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Paul Ryan open to running for speaker

After weeks of insisting he would not run for Speaker, Wisconsin Republican Rep. Paul Ryan - according to those close to him - is now open to leading the fractured Republican conference, and seriously considering launching a bid for speaker of the House.

But there's a caveat. And it's a big one.

Ryan's confidants tell CBS News he will not horse trade with the House Freedom Caucus, a group of 40 or so deeply conservative members who have been demanding changes to House rules and other very specific promises from candidates for Speaker in exchange for their support. Ryan's confidants say he is not going to negotiate for a job he never sought, and that he has a record of conservative leadership that should be clear to every member of the GOP conference.

They say Ryan hasn't ruled out meeting with the House Freedom Caucus if asked, but "he's not going to go to the Freedom Caucus and say, 'I'll do this and this'...otherwise you've sold yourself to them from the very beginning, and set yourself up for failure" said someone with knowledge of his deliberations.' "He still really, really does not want to do this. He has his dream job. If he's Speaker, his whole career path changes. He's not going to make concessions to get a job he didn't want in the first place."

Either members believe in his conservative leadership, or they don't - and if Ryan concludes that he's unlikely to get a near-unanimous vote of support from republicans, his allies say he is happy to stay exactly where he is as the chair of the House Ways and Means committee.

Those close to Ryan say the true test will come on Wednesday. The House returns from a weeklong recess on Tuesday evening, and House Republicans are likely to meet behind closed doors on Wednesday morning. There, Ryan will likely be asked to speak - and he'll have his first chance to gauge reaction from members as they go to the microphones to express their views.

Do they say "we know who you are, you're the guy," as one Ryan confidant put it? Or do they express skepticism after a week of attacks on Ryan by far right media outlets?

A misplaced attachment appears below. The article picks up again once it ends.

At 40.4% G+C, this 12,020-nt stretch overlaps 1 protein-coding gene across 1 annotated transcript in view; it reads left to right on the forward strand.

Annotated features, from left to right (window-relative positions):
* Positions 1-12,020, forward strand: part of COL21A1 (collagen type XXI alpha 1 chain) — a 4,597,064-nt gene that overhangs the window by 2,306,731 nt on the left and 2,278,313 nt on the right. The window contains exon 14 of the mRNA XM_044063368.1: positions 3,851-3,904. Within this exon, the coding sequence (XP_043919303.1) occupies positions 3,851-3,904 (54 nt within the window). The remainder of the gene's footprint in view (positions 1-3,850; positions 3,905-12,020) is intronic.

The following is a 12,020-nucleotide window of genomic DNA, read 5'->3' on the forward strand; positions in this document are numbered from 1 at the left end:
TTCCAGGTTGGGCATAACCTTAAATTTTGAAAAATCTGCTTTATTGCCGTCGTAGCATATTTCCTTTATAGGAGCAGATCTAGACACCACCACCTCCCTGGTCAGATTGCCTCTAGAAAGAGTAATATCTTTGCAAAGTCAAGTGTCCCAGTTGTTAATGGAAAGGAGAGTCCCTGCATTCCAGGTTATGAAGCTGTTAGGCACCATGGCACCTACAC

Conservative commentators like Mark Levin and Laura Ingraham have suggested that Ryan has abandoned some of his conservative principles.

"Can the rest of the members handle that heat? Has the Paul Ryan boomlet gotten old? Can the other 200 convince the 40 to do the right thing? The answers to those questions will be instructive," said someone familiar with his deliberations. "He's never going to set himself up to fail....he's not going to try to force it, or he'll be in the same situation as Boehner is in, or [House Majority Leader Kevin] McCarthy would have been - and he'll have given up his dream job."

While many Republicans - including some running for or considering running for Speaker -- have openly exhorted Ryan to run, some hardline conservative members have refused to say whether they would back Ryan on the House floor if he wins in a closed door vote among republicans. Rep Blake Farenthold, R-Texas, told CBS News last week, "I want to see who else is in the race. You don't pick a candidate until you know who all of the players are."

Rep John Fleming, R-Louisiana, said "Until we find out who's running and interview the candidates, we're non-committal at this time." And Daniel Webster, R-Florida, who picked up the Freedom Caucus' endorsement earlier this month, wouldn't commit to back Ryan on the House floor if he defeats Webster in a House GOP vote.

"Well, we'll see what happens," Webster said.

Given that environment, a Ryan ally says, "I don't know how he'll come down" on whether to run for Speaker. One leadership aide put the chances of Ryan mounting a bid at 60-40. Another insider pegged it at 50-50. All said they expect Ryan to make a decision soon. House Speaker John Boehner has scheduled a vote on the House floor for October 29th.

If Ryan chooses not to run, House Republicans will be in an even bigger bind than they are in already. It's unlikely that any of the Republicans in the Speaker's race now - or any of the several who have signaled an interest in running if Ryan doesn't - have a better chance of getting 218 votes than he does.

A source close to House Speaker John Boehner says that if Ryan bows out, there is a growing recognition that Boehner may have to postpone his plans to leave Congress, cancel the October 29th vote for Speaker and stick around until the end of the year as Republicans work out their leadership issues.

Until now, Boehner's inner circle had insisted that he was extremely reluctant to extend his time in Congress, though Boehner has said he is committed to remaining in the role until a speaker is chosen.

At least six other House Republicans have expressed interest in running for speaker in addition to Ryan: Texas Reps. Mike McCaul, Rep. Mike Conaway and Pete Sessions. Two other Republican representatives, Webster and Jason Chaffetz of Utah, were planning to challenge McCarthy for the job and remain in the race.

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    Nancy Cordes is CBS News' congressional correspondent.